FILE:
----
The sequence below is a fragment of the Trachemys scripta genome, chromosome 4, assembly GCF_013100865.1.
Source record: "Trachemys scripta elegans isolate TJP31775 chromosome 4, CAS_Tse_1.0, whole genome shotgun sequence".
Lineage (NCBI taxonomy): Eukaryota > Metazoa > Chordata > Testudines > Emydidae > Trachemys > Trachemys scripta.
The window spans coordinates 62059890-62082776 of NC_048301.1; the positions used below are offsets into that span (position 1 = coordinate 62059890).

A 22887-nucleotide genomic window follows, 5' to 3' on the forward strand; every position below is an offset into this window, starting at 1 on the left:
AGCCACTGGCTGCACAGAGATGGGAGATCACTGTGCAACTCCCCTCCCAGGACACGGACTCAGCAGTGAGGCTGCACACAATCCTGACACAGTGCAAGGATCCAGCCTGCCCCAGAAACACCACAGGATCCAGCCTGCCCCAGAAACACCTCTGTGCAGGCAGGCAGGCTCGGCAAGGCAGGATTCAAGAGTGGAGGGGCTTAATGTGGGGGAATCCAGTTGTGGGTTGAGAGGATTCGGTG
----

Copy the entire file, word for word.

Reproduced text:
The sequence below is a fragment of the Trachemys scripta genome, chromosome 4, assembly GCF_013100865.1.
Source record: "Trachemys scripta elegans isolate TJP31775 chromosome 4, CAS_Tse_1.0, whole genome shotgun sequence".
Lineage (NCBI taxonomy): Eukaryota > Metazoa > Chordata > Testudines > Emydidae > Trachemys > Trachemys scripta.
The window spans coordinates 62059890-62082776 of NC_048301.1; the positions used below are offsets into that span (position 1 = coordinate 62059890).

A 22887-nucleotide genomic window follows, 5' to 3' on the forward strand; every position below is an offset into this window, starting at 1 on the left:
AGCCACTGGCTGCACAGAGATGGGAGATCACTGTGCAACTCCCCTCCCAGGACACGGACTCAGCAGTGAGGCTGCACACAATCCTGACACAGTGCAAGGATCCAGCCTGCCCCAGAAACACCACAGGATCCAGCCTGCCCCAGAAACACCTCTGTGCAGGCAGGCAGGCTCGGCAAGGCAGGATTCAAGAGTGGAGGGGCTTAATGTGGGGGAATCCAGTTGTGGGTTGAGAGGATTCGGTG